Hurricane Patricia, the most powerful hurricane on record, hit Mexico's pacific coast this afternoon. The storm gained much of its strength in just the past day, and Mexicans have been bracing for impact. But even when a storm is catastrophic, its economic impact often isn't.
"It's definitely is going to be huge in terms of the areas it hits like Manzanillo, maybe Puerto Vallarta, maybe Guadalajara, so I don't want to diminish that, but the population centers are smaller, much smaller," said Evan Gold, senior vice president for client services at Planalytics, an analysis firm focused on how weather events affect business. "So this is economically going to be smaller."
The severity of a storm matters, Gold said, but the actual cost often correlates more strongly with where a storm hits. Put simply: more people means higher costs.
David Letson, a professor of marine ecosystems and society at the University of Miami, said hurricane-related costs have gone up in recent decades because an increasing number of people are living on the Gulf Coast and in the South Atlantic.
"And when a lot of people do, and build big houses there, you get a lot more exposure to risk," he said.
For example, in Florida, there's a lot of construction in the Miami area aimed at accommodating larger amounts of people, said Lynne McChristian, a representative at the Insurance Information Institute.
"In Miami, they may knock down a modest structure and build a high rise. That just puts more population density into a concentrated area," she said.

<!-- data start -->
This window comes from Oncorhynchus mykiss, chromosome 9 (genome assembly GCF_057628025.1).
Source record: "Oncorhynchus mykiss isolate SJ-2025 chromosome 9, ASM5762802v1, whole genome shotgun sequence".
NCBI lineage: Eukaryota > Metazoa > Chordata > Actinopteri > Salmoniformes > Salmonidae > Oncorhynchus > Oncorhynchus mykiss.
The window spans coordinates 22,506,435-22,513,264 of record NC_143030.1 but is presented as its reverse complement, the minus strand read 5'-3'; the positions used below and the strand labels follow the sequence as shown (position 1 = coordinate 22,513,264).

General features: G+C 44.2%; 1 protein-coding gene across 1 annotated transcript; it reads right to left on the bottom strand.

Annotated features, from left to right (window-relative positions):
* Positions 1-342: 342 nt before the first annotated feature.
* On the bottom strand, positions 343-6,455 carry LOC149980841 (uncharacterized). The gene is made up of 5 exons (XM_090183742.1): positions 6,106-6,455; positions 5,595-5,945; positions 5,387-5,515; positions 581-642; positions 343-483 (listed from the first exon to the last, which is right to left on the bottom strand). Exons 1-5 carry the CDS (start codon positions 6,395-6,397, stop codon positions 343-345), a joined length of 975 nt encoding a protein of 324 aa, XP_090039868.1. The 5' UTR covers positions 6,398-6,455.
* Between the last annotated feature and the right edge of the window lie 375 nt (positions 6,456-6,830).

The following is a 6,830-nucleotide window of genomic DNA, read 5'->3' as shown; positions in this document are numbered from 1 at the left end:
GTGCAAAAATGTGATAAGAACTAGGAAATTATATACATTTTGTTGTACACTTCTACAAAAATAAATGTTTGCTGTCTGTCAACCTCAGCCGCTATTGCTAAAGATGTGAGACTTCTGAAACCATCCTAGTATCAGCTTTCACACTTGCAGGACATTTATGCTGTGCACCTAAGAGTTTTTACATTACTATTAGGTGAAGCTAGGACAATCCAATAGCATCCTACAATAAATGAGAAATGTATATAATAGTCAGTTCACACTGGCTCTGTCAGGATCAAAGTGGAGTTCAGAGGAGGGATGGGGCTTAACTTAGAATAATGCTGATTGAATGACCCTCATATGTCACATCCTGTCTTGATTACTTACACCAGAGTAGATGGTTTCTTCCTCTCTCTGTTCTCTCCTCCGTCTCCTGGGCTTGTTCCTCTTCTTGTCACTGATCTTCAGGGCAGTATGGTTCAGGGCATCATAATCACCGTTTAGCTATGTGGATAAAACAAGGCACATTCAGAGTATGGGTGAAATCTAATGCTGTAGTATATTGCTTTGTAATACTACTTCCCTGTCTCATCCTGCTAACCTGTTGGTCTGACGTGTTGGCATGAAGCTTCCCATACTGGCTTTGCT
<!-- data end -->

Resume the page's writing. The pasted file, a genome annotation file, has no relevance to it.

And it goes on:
Different regions carry with them different types of vulnerabilities, Letson said. The U.S. Gulf and South Atlantic coasts have high risk exposure in terms of property damage, but other regions — particularly developing countries — tend to have higher mortality risks, because their flood defense and public health systems are less advanced, he said.
Patricia is stronger but comparatively compact, potentially limiting the number of people affected by the worst of the worst before the storm dissolves after landfall.
In Mexico, it can be difficult to gauge financial losses from natural disasters because of the insurance regulations in the country — or lack thereof, McChristian said.
There's no central bureau to report insurance losses, and some of the insurance you're required to have in Mexico is related to liability insurance, not property damage, she added.
In the U.S., there are state regulators who collect insurance data, while Mexico doesn't have such a mechanism in place, McChristian said.
Hurricane Katrina had the biggest economic impact because it represented the worst of both measures, Gold said: It was a large, intense storm in a huge population center. Sandy was downgraded from a hurricane to a superstorm right before making landfall in New York and New Jersey, but the economic impact was enormous.
"That's now the second-most impactful storm in U.S. history, and it wasn't even a hurricane," Gold said. "And that's solely based on the damage that it still brought about, because it hit in the largest population center in the country."
The economic impact of tropical storms has increased over time — of the 10 most expensive storms to hit the U.S. since 1980, seven made landfall in the past decade. Weather has become more volatile in the current climate, Gold said, but we also have more information and more interest in extreme weather than ever before.
"It's very clear that post-Katrina, at least within the U.S., we are a lot more weather-aware," he said.
Just because the storm won't bring economic catastrophe doesn't mean it won't have an impact, Gold said. In general, hurricanes bring a big boost to home improvement stores and convenience stores as people stock up on necessities. Conversely, apparel companies and other mall-based stores are hurt, he said. It's possible we'll see some of these impacts over the border, as the storm brings flooding to southern states. Patricia will bring tourism concerns as well, if it hits Puerto Vallarta.